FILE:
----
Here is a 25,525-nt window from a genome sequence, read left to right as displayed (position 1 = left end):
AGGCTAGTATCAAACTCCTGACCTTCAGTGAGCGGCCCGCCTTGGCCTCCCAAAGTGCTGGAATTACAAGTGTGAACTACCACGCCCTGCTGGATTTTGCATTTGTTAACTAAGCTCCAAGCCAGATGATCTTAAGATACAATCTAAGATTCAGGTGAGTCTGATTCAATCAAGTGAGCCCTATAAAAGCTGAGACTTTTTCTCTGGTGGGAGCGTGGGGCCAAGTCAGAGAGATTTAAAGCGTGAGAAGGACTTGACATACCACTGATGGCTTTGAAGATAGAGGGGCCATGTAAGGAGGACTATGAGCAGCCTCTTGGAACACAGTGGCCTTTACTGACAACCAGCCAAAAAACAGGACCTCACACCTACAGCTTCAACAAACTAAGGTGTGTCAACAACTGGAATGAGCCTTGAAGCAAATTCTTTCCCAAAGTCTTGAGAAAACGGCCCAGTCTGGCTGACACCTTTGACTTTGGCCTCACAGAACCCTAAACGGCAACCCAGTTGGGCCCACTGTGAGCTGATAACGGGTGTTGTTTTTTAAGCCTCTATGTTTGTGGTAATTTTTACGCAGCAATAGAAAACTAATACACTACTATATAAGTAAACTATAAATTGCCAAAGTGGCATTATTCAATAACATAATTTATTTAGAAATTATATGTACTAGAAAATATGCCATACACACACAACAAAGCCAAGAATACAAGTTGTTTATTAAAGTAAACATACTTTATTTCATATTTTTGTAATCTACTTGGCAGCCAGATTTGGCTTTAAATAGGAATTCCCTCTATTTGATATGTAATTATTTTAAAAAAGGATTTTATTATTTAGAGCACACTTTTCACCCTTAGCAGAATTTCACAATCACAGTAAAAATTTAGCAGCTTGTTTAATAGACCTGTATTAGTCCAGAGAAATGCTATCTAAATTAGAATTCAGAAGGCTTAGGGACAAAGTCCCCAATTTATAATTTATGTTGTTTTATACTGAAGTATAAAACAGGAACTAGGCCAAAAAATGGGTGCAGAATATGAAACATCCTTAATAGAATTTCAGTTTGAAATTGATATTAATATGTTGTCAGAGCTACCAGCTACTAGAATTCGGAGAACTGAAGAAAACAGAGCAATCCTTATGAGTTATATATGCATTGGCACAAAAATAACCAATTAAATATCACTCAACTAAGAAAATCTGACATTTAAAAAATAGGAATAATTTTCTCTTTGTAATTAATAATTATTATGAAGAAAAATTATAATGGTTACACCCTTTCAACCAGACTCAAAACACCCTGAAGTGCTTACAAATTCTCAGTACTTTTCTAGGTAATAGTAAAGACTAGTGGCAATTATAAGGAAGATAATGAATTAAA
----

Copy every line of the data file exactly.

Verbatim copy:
Here is a 25,525-nt window from a genome sequence, read left to right as displayed (position 1 = left end):
AGGCTAGTATCAAACTCCTGACCTTCAGTGAGCGGCCCGCCTTGGCCTCCCAAAGTGCTGGAATTACAAGTGTGAACTACCACGCCCTGCTGGATTTTGCATTTGTTAACTAAGCTCCAAGCCAGATGATCTTAAGATACAATCTAAGATTCAGGTGAGTCTGATTCAATCAAGTGAGCCCTATAAAAGCTGAGACTTTTTCTCTGGTGGGAGCGTGGGGCCAAGTCAGAGAGATTTAAAGCGTGAGAAGGACTTGACATACCACTGATGGCTTTGAAGATAGAGGGGCCATGTAAGGAGGACTATGAGCAGCCTCTTGGAACACAGTGGCCTTTACTGACAACCAGCCAAAAAACAGGACCTCACACCTACAGCTTCAACAAACTAAGGTGTGTCAACAACTGGAATGAGCCTTGAAGCAAATTCTTTCCCAAAGTCTTGAGAAAACGGCCCAGTCTGGCTGACACCTTTGACTTTGGCCTCACAGAACCCTAAACGGCAACCCAGTTGGGCCCACTGTGAGCTGATAACGGGTGTTGTTTTTTAAGCCTCTATGTTTGTGGTAATTTTTACGCAGCAATAGAAAACTAATACACTACTATATAAGTAAACTATAAATTGCCAAAGTGGCATTATTCAATAACATAATTTATTTAGAAATTATATGTACTAGAAAATATGCCATACACACACAACAAAGCCAAGAATACAAGTTGTTTATTAAAGTAAACATACTTTATTTCATATTTTTGTAATCTACTTGGCAGCCAGATTTGGCTTTAAATAGGAATTCCCTCTATTTGATATGTAATTATTTTAAAAAAGGATTTTATTATTTAGAGCACACTTTTCACCCTTAGCAGAATTTCACAATCACAGTAAAAATTTAGCAGCTTGTTTAATAGACCTGTATTAGTCCAGAGAAATGCTATCTAAATTAGAATTCAGAAGGCTTAGGGACAAAGTCCCCAATTTATAATTTATGTTGTTTTATACTGAAGTATAAAACAGGAACTAGGCCAAAAAATGGGTGCAGAATATGAAACATCCTTAATAGAATTTCAGTTTGAAATTGATATTAATATGTTGTCAGAGCTACCAGCTACTAGAATTCGGAGAACTGAAGAAAACAGAGCAATCCTTATGAGTTATATATGCATTGGCACAAAAATAACCAATTAAATATCACTCAACTAAGAAAATCTGACATTTAAAAAATAGGAATAATTTTCTCTTTGTAATTAATAATTATTATGAAGAAAAATTATAATGGTTACACCCTTTCAACCAGACTCAAAACACCCTGAAGTGCTTACAAATTCTCAGTACTTTTCTAGGTAATAGTAAAGACTAGTGGCAATTATAAGGAAGATAATGAATTAAA